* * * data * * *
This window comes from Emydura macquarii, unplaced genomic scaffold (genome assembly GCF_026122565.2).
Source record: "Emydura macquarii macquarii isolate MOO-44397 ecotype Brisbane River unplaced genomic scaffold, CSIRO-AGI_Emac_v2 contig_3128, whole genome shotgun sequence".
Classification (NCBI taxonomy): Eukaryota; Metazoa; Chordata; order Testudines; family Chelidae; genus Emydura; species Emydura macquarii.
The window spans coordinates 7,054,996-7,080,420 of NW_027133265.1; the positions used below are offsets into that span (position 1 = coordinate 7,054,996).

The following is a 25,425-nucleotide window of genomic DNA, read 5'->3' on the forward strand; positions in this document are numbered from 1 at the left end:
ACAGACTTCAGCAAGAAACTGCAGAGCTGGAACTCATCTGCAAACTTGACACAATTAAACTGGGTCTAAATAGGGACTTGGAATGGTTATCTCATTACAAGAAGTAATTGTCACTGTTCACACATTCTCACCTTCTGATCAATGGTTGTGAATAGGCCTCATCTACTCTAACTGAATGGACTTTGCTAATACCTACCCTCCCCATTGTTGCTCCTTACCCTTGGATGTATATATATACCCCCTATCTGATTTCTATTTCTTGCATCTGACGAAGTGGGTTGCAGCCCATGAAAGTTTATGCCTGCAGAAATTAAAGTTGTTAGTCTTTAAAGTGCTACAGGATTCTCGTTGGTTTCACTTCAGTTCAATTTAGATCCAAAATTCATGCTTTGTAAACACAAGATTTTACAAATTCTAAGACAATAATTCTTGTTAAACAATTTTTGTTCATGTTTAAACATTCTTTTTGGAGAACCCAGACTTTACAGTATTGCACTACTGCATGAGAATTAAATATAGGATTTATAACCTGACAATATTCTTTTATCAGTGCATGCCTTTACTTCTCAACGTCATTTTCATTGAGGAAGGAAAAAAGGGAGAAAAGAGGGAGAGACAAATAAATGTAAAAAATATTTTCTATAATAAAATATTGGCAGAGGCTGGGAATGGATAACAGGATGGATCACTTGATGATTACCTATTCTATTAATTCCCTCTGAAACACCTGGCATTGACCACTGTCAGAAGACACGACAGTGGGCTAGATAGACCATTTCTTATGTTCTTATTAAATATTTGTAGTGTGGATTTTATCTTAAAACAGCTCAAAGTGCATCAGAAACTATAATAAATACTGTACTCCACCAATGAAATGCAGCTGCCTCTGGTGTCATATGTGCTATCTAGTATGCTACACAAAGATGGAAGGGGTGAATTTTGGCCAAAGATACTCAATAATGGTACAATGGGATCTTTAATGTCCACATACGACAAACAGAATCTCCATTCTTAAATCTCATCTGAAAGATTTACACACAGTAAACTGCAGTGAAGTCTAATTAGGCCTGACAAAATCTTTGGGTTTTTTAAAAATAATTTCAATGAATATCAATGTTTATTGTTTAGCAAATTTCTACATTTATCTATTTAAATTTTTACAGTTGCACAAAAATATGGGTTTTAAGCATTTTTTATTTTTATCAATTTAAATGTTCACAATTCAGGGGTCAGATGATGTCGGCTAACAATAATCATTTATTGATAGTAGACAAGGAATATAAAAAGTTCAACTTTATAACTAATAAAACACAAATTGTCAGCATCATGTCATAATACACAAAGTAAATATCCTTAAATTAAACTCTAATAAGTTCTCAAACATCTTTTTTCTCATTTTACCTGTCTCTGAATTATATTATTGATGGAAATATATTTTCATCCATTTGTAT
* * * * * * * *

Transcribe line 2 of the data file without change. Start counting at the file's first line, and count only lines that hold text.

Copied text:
Source record: "Emydura macquarii macquarii isolate MOO-44397 ecotype Brisbane River unplaced genomic scaffold, CSIRO-AGI_Emac_v2 contig_3128, whole genome shotgun sequence".